Happy birthday, Ranbir!
'The screen bursts with appreciation at his slightest gesture and spins in joy over his finest feat.' (The Jagga Jasoos review)
'A master of segues and wild improvisations.' (The Tamasha review)
'Far ahead of his immediate colleagues and in direct contention with the Khans, in bent if not box office.' (The Rockstar review)
'He's a versatile, instinctive actor working on roles that are much harder than they look.' (The Rocket Singh review)
'There's positive, there's comparative, there's superlative and there's Ranbir Kapoor.' (The Barfi! review)
Although his career is marked with glowing reviews of his work, Ranbir Kapoor made his debut on a rather unfavourable note in Sanjay Leela Bhansali's soulless Saawariya.
The film failed but Neetu and Rishi Kapoor's son did not.
More than his famous lineage or fabulous face, his calibre dazzled -- and it would be acknowledged and adored when better films followed.
One of the finest actors of his generation, Ranbir's artistry is greater than the box-office obsessed care to appreciate. His choice of upcoming films -- a Sanjay Dutt biopic and Dragon, a superhero vehicle, gives us reason to believe he'll keep delivering on that promise.
On his 35th birthday, here's our pick of 10 of his best performances. Vote for your favourite below.
Ranbir's electrifying emotional strength powers his constant state of rebellion as he discovers the pinch of heartbreak and purity of music in Imtiaz Ali's turbulent study of a bruised soul.
It's an exhaustively intense, instinctive depiction of a forlorn journey that begins in a gauche lad's unrequited romance and culminates in a sought-after musician's volatile outbursts.
Rocket Singh: Salesman of the Year
In Shimit Amin's underrated gem, Ranbir simply vanishes into the skin of an upright Sardar determined to do business the clean way.
The actor packs in such an effortless blend of simplicity, sincerity and spunk into his performance that you might not even notice the thought put into it.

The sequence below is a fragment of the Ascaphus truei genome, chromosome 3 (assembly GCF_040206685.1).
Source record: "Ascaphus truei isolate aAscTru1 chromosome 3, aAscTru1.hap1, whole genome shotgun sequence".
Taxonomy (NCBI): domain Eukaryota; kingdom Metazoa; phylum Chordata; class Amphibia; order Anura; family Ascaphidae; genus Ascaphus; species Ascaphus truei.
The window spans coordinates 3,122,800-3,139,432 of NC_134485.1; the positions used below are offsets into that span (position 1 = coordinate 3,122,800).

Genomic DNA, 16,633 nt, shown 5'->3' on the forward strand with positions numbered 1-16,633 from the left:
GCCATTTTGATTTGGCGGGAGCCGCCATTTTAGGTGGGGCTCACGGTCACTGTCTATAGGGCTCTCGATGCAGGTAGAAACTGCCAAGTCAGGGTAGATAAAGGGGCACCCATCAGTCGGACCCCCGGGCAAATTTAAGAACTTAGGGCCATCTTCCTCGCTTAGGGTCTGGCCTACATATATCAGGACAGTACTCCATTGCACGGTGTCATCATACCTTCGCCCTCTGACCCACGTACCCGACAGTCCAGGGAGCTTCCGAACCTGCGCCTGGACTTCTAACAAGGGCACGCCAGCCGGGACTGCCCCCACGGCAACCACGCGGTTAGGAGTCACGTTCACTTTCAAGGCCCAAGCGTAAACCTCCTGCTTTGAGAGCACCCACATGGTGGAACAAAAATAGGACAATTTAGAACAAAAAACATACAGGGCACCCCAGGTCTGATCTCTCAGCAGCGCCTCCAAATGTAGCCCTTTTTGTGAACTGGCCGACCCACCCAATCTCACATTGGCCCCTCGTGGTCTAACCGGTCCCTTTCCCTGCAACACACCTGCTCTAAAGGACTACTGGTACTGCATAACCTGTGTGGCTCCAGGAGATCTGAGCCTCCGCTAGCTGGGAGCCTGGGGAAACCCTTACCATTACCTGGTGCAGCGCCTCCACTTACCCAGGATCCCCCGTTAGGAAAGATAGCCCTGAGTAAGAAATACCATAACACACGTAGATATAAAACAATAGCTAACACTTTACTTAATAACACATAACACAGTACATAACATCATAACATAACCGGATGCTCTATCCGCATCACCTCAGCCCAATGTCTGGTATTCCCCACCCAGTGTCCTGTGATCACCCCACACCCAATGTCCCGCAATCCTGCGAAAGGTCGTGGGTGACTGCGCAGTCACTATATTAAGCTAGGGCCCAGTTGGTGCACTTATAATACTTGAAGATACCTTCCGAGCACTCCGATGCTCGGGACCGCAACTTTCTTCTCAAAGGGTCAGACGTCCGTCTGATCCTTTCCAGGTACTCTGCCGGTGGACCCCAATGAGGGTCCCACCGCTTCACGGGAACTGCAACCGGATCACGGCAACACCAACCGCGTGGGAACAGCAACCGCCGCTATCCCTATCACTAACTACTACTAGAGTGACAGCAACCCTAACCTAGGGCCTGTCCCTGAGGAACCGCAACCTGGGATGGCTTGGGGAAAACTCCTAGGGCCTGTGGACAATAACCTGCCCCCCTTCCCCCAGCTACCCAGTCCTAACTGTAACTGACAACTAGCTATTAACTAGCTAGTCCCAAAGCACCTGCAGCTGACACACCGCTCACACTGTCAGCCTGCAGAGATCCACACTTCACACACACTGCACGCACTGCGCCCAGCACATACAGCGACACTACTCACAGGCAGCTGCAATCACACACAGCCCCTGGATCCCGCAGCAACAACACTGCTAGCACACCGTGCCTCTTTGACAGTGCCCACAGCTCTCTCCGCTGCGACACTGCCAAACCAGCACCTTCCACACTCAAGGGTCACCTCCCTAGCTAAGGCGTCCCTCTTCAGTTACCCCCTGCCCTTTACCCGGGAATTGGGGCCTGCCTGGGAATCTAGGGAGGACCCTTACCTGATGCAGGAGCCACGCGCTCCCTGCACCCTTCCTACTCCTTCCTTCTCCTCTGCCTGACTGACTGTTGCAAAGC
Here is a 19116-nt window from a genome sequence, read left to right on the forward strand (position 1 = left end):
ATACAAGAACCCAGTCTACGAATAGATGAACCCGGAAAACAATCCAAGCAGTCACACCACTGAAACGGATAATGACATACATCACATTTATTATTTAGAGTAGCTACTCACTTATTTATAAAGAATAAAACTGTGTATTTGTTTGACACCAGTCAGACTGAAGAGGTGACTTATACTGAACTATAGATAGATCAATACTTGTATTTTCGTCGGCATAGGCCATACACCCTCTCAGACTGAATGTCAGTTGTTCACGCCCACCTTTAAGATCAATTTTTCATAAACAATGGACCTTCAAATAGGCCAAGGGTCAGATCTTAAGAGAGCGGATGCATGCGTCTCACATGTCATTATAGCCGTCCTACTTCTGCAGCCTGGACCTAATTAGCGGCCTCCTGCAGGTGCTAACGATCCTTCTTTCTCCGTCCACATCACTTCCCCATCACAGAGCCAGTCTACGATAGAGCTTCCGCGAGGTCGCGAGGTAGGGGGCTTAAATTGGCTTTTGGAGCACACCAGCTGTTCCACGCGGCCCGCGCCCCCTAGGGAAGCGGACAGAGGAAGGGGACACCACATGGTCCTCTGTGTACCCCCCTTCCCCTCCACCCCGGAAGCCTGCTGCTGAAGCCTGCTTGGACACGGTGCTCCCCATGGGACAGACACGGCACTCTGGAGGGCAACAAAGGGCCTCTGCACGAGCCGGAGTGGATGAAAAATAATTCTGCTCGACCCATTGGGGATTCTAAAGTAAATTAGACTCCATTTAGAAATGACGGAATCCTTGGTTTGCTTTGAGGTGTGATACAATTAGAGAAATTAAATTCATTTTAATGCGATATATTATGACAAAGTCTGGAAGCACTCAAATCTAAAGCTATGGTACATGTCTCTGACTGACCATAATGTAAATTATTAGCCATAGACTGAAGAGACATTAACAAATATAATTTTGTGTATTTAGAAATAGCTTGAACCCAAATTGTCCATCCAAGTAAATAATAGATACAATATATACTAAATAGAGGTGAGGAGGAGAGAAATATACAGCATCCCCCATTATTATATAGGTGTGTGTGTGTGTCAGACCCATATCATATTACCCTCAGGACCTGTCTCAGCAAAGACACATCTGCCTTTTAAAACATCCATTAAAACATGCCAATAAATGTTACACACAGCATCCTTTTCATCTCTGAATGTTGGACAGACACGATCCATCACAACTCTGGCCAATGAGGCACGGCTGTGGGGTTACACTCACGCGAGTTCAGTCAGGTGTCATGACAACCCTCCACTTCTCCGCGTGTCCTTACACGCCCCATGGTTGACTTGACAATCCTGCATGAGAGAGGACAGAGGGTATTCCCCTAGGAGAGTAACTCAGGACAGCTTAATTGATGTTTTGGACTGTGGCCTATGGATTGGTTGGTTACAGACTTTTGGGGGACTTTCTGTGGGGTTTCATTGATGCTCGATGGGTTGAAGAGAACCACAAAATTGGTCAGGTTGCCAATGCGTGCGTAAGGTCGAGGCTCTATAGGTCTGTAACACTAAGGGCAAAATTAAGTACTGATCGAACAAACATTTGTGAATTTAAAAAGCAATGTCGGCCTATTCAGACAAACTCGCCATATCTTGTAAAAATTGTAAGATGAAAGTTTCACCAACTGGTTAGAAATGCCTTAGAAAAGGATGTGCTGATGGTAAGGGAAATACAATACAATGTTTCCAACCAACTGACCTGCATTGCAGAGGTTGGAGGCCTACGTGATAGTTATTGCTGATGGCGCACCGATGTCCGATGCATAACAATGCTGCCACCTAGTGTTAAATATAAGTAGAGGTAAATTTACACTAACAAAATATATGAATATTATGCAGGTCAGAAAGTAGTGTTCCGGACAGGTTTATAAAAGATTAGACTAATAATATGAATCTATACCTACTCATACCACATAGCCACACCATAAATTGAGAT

Ranbir's comic effervescence turn his deaf and mute titular character's limitations into an advantage, enlivening the silver screen and endearing the audience in Anurag Basu's 'inspired' celebration of life.
Except there's more to the role than horseplay, one that's amply demonstrated in his tender portrait of unconditional caring.
Kapoor Jr delivers yet another ace under Imtiaz Ali's keen eye in their most accomplished work together.
What appears to be charming fluff at first belies a history of supressed agony.
Conveying the bottled-up angst of his Ved struggling with romance and the rat race, Ranbir hits you hard with his strong bouts of irrational behaviour that are both a scream of dissent and a cry for help.
One of the rare actors besides Aamir Khan to pass off as a schoolboy in his 30s, Ranbir's bespectacled enthusiasm and adorable curiosity in and as Jagga Jasoos is striking in its whimsical humour and flawless timing.
As the singing stutterer in Basu's wayward musical, he exudes endless stamina and boyish ardour to crack the crazy case of his missing dad in ways that make you care.
Ae Dil Hai Mushkil
Clingy, charming, and childish -- the love-struck, friend-zoned Ayan embraces the cons of one-sided affection in Ranbir's compelling illustration of complicated love.
Given its director Karan Johar's melodramatic impulses, things could get dangerously sloppy but Ranbir is nothing if not a master of nuances. Under him, Ayan emerges as heartbreakingly fragile.
Yeh Jawaani Hai Deewani
A friend who's all there, a boyfriend who's not quite there and a son who's not at all there, Ranbir plays willing wanderer and a man of many moods in pal Ayan Mukerji's sophomore effort.
It's delightful to witness how his movie star charisma and never-trying-too-hard talent elevate Yeh Jawaani Hai Deewani from a run-of-the-mill confection to a fun watch.
Wake Up Sid
There's no denying Ranbir Kapoor's zing. But the chilled-out, unflustered facet of his personality is equally attractive.
Ayan Mukerji focuses on this side to put together the coming-of-age of a lazy, irresponsible man-child in Wake Up Sid. The upshot is a fresh, winsome delivery.
Ranbir is a different shade of subdued for Prakash Jha's Mahabharata-inspired political drama, Raajneeti.
As the shrewd mastermind not quiet averse to manipulations in order to keep his family's head held high, he is a delicious mix of danger and distrust.
Ajab Prem Ki Ghazab Kahani
Ranbir's willingness for high jinks not only syncs with Ajab Prem Ki Ghazab Kahani's slapstick aesthetics, but also reveals his efficiency at broad comedy.
It'll be great to see the star as Hindi cinema's last word on comedy if his long-delayed Kishore Kumar biopic ever takes off.